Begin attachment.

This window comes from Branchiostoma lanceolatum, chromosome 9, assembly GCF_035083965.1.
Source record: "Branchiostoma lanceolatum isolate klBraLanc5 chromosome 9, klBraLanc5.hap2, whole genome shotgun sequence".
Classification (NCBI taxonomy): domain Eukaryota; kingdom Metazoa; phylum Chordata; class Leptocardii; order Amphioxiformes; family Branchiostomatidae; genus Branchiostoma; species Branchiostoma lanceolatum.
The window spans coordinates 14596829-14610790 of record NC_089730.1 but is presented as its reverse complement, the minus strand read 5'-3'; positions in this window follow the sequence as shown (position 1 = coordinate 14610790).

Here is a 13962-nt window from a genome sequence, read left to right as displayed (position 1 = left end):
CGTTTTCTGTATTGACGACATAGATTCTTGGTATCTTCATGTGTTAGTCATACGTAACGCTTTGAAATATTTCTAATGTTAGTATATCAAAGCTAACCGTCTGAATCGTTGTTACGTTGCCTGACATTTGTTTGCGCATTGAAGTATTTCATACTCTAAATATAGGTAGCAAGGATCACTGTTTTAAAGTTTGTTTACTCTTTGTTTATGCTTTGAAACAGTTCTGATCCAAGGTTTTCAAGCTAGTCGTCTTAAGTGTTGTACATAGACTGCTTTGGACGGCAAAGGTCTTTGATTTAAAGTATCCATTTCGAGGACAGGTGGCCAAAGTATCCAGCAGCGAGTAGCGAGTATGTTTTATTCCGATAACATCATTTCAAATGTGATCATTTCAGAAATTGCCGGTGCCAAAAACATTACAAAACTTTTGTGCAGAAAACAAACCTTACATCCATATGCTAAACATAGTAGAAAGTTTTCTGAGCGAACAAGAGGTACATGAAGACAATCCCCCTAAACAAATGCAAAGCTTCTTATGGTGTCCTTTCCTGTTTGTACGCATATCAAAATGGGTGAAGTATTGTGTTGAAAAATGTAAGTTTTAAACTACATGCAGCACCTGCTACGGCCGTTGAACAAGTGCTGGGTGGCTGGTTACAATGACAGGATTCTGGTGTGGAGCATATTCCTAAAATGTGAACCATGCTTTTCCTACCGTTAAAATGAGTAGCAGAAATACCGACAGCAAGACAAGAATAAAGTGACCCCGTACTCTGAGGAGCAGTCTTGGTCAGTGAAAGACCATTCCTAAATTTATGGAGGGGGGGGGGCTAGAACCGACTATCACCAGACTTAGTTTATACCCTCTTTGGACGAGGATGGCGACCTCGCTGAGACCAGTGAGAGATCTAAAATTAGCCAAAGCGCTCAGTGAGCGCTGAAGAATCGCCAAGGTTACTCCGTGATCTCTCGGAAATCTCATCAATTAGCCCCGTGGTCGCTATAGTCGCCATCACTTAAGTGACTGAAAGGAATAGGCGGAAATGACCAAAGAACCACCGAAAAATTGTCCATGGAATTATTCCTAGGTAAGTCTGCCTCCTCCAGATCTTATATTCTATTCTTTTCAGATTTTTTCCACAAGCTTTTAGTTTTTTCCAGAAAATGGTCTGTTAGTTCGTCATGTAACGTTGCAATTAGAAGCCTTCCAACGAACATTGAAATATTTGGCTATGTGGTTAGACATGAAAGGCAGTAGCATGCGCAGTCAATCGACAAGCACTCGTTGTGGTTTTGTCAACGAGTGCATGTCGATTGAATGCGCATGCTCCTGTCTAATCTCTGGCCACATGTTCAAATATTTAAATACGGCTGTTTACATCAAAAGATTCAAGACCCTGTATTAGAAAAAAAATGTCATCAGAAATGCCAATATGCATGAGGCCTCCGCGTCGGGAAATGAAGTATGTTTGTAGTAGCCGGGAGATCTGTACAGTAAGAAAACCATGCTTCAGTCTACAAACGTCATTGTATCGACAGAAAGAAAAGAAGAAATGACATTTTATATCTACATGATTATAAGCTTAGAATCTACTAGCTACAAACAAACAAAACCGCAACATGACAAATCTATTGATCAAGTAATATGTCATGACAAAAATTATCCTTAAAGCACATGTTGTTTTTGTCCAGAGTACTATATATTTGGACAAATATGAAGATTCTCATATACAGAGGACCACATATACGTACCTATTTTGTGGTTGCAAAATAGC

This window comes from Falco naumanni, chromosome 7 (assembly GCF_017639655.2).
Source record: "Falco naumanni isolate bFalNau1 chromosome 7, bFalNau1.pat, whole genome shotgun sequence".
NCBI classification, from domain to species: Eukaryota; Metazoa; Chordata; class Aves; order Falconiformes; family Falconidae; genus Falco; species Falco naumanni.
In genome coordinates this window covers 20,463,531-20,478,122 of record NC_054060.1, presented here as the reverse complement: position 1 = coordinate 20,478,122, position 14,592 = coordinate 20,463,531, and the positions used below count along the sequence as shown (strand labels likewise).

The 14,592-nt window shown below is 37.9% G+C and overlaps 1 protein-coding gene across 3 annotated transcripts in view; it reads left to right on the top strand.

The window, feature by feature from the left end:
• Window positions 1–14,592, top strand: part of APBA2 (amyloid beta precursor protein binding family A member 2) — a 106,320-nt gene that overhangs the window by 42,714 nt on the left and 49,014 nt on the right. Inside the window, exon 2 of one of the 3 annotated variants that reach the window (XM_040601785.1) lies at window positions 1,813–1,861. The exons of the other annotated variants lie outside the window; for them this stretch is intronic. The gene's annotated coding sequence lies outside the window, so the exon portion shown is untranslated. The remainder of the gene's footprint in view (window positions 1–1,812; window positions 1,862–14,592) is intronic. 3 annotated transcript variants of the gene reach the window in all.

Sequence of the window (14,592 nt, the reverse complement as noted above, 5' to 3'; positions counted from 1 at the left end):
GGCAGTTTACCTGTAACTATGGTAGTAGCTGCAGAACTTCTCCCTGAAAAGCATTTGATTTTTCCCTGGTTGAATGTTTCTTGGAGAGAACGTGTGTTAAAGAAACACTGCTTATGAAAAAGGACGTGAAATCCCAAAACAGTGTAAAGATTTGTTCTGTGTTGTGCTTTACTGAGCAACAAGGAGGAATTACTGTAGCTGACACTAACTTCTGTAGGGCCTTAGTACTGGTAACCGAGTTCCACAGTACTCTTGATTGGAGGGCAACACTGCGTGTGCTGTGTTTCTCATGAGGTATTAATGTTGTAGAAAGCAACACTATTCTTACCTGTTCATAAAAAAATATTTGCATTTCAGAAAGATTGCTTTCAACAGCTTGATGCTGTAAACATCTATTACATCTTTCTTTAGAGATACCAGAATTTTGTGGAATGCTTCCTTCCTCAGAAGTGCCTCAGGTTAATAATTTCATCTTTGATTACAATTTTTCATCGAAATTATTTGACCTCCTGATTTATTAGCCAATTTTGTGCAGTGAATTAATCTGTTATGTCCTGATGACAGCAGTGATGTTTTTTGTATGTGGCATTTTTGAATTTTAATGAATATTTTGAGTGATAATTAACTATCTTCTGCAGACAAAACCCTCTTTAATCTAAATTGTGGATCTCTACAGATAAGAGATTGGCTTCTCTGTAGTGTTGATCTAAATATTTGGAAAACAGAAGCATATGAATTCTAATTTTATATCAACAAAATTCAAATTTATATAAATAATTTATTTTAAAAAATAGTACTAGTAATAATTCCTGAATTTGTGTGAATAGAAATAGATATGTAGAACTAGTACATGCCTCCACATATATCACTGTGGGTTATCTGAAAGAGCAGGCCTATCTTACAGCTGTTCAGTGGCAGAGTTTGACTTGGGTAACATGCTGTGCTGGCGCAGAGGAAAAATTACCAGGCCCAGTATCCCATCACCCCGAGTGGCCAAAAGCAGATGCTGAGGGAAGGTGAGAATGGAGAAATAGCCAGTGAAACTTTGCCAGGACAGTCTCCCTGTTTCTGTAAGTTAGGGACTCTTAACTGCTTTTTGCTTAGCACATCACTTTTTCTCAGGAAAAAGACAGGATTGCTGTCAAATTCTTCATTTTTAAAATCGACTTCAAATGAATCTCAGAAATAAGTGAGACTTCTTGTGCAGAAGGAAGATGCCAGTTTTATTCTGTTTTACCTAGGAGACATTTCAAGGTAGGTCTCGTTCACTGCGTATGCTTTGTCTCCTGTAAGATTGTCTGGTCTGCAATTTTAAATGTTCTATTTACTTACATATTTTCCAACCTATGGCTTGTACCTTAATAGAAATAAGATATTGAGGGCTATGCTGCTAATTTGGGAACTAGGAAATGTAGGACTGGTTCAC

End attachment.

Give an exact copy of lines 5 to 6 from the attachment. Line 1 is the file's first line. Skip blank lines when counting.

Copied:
Here is a 13962-nt window from a genome sequence, read left to right as displayed (position 1 = left end):
CGTTTTCTGTATTGACGACATAGATTCTTGGTATCTTCATGTGTTAGTCATACGTAACGCTTTGAAATATTTCTAATGTTAGTATATCAAAGCTAACCGTCTGAATCGTTGTTACGTTGCCTGACATTTGTTTGCGCATTGAAGTATTTCATACTCTAAATATAGGTAGCAAGGATCACTGTTTTAAAGTTTGTTTACTCTTTGTTTATGCTTTGAAACAGTTCTGATCCAAGGTTTTCAAGCTAGTCGTCTTAAGTGTTGTACATAGACTGCTTTGGACGGCAAAGGTCTTTGATTTAAAGTATCCATTTCGAGGACAGGTGGCCAAAGTATCCAGCAGCGAGTAGCGAGTATGTTTTATTCCGATAACATCATTTCAAATGTGATCATTTCAGAAATTGCCGGTGCCAAAAACATTACAAAACTTTTGTGCAGAAAACAAACCTTACATCCATATGCTAAACATAGTAGAAAGTTTTCTGAGCGAACAAGAGGTACATGAAGACAATCCCCCTAAACAAATGCAAAGCTTCTTATGGTGTCCTTTCCTGTTTGTACGCATATCAAAATGGGTGAAGTATTGTGTTGAAAAATGTAAGTTTTAAACTACATGCAGCACCTGCTACGGCCGTTGAACAAGTGCTGGGTGGCTGGTTACAATGACAGGATTCTGGTGTGGAGCATATTCCTAAAATGTGAACCATGCTTTTCCTACCGTTAAAATGAGTAGCAGAAATACCGACAGCAAGACAAGAATAAAGTGACCCCGTACTCTGAGGAGCAGTCTTGGTCAGTGAAAGACCATTCCTAAATTTATGGAGGGGGGGGGGCTAGAACCGACTATCACCAGACTTAGTTTATACCCTCTTTGGACGAGGATGGCGACCTCGCTGAGACCAGTGAGAGATCTAAAATTAGCCAAAGCGCTCAGTGAGCGCTGAAGAATCGCCAAGGTTACTCCGTGATCTCTCGGAAATCTCATCAATTAGCCCCGTGGTCGCTATAGTCGCCATCACTTAAGTGACTGAAAGGAATAGGCGGAAATGACCAAAGAACCACCGAAAAATTGTCCATGGAATTATTCCTAGGTAAGTCTGCCTCCTCCAGATCTTATATTCTATTCTTTTCAGATTTTTTCCACAAGCTTTTAGTTTTTTCCAGAAAATGGTCTGTTAGTTCGTCATGTAACGTTGCAATTAGAAGCCTTCCAACGAACATTGAAATATTTGGCTATGTGGTTAGACATGAAAGGCAGTAGCATGCGCAGTCAATCGACAAGCACTCGTTGTGGTTTTGTCAACGAGTGCATGTCGATTGAATGCGCATGCTCCTGTCTAATCTCTGGCCACATGTTCAAATATTTAAATACGGCTGTTTACATCAAAAGATTCAAGACCCTGTATTAGAAAAAAAATGTCATCAGAAATGCCAATATGCATGAGGCCTCCGCGTCGGGAAATGAAGTATGTTTGTAGTAGCCGGGAGATCTGTACAGTAAGAAAACCATGCTTCAGTCTACAAACGTCATTGTATCGACAGAAAGAAAAGAAGAAATGACATTTTATATCTACATGATTATAAGCTTAGAATCTACTAGCTACAAACAAACAAAACCGCAACATGACAAATCTATTGATCAAGTAATATGTCATGACAAAAATTATCCTTAAAGCACATGTTGTTTTTGTCCAGAGTACTATATATTTGGACAAATATGAAGATTCTCATATACAGAGGACCACATATACGTACCTATTTTGTGGTTGCAAAATAGC